In a recent undercover investigation by The Times, journalist Paul Morgan-Bentley went undercover as a temporary worker at HMP Bedford, exposing significant security flaws and concerning practices within the prison.

Morgan-Bentley, hired in February through an agency as a prison contractor escort, operating under the title of an operational support grade escort (OSG), revealed alarming oversights in the vetting process. Shockingly, the agency failed to conduct basic checks, neglecting even a simple Google search of his name which would have revealed his true identity.

Once inside the prison, Morgan-Bentley found himself able to freely interact with prisoners without undergoing necessary security measures. Astonishingly, on multiple occasions, security scanners at the front entrance were left unattended, permitting unauthorised access for Morgan-Bentley and others without any form of scrutiny. Even when manned, staff admitted to lacking training in scanner operation, allowing Morgan-Bentley to bypass security checks repeatedly, potentially compromising the safety of the prison environment.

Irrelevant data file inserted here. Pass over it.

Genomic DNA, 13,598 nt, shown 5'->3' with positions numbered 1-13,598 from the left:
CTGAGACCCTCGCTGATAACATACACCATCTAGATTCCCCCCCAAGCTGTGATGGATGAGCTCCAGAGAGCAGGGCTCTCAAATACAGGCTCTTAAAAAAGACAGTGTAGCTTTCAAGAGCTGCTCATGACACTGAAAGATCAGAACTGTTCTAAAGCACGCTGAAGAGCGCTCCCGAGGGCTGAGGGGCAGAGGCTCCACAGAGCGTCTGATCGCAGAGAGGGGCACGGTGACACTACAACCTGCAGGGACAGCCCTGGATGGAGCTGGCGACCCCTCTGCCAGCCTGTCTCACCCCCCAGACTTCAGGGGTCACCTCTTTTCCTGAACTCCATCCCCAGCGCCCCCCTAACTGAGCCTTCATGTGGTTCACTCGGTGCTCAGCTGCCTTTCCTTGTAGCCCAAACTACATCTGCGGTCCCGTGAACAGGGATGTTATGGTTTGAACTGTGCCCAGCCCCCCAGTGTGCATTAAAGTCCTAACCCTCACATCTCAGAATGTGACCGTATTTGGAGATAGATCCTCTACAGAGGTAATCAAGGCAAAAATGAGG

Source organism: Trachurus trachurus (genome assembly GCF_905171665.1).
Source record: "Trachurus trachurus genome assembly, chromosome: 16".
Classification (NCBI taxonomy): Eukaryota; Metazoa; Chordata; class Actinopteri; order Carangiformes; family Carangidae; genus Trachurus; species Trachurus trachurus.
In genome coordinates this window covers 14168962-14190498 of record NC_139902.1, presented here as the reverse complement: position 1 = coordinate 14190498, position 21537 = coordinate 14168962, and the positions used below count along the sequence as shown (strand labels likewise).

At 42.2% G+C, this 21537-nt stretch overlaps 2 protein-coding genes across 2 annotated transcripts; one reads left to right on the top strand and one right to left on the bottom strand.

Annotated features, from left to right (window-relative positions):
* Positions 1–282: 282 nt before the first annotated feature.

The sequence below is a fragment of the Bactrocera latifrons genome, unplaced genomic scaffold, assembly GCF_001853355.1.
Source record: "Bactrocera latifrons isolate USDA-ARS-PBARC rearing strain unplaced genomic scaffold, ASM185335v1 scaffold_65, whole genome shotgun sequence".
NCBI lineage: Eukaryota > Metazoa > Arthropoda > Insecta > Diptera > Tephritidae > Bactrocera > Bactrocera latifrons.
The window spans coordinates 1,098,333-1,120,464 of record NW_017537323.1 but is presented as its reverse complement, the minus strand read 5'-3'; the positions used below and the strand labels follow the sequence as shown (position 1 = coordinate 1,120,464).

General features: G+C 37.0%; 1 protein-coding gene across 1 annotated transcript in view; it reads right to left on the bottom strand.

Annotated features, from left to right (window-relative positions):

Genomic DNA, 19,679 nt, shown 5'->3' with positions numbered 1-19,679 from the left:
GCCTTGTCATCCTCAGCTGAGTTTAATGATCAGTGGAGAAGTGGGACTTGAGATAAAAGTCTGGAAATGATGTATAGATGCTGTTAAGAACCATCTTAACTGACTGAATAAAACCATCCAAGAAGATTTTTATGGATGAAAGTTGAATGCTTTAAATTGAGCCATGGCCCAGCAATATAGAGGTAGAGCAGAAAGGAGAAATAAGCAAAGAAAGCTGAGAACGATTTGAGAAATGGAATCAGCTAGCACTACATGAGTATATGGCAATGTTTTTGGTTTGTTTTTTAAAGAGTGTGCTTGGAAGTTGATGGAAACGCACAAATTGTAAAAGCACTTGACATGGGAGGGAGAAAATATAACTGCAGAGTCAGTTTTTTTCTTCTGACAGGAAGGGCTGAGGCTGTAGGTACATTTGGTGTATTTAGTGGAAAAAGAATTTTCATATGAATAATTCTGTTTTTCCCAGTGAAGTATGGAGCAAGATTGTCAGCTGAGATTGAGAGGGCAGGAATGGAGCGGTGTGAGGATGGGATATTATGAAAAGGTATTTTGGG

In response to the investigation, the Justice Secretary has launched an inquiry into the vetting procedures for contractors, expressing urgent concerns over the adequacy of existing protocols. The Ministry of Justice has pledged to review the training of staff responsible for operating security scanners to ensure competence and adherence to standards.

This exposé underscores the broader crisis facing prisons nationwide, where recruitment and retention struggles persist amidst growing inmate populations, contributing to the systemic issues regarding prisoner safety, education and rehabilitation.

Echoing the flaws concerned within prison practice and failings in duty of care, Farleys recently represented the family of Dylan Woodhead in an Article 2 jury inquest into his death at HMP Hindley.

Whilst detained at Hindley on the morning of 8th January 2021, the Operational Support Grade (OSG) deliberately did not undertake the mandated welfare check, nor did they carry out their ‘pegging’ checks overnight. The OSG further completed documentation that the welfare and pegging checks had been done. These failings were accepted by the Ministry of Justice.

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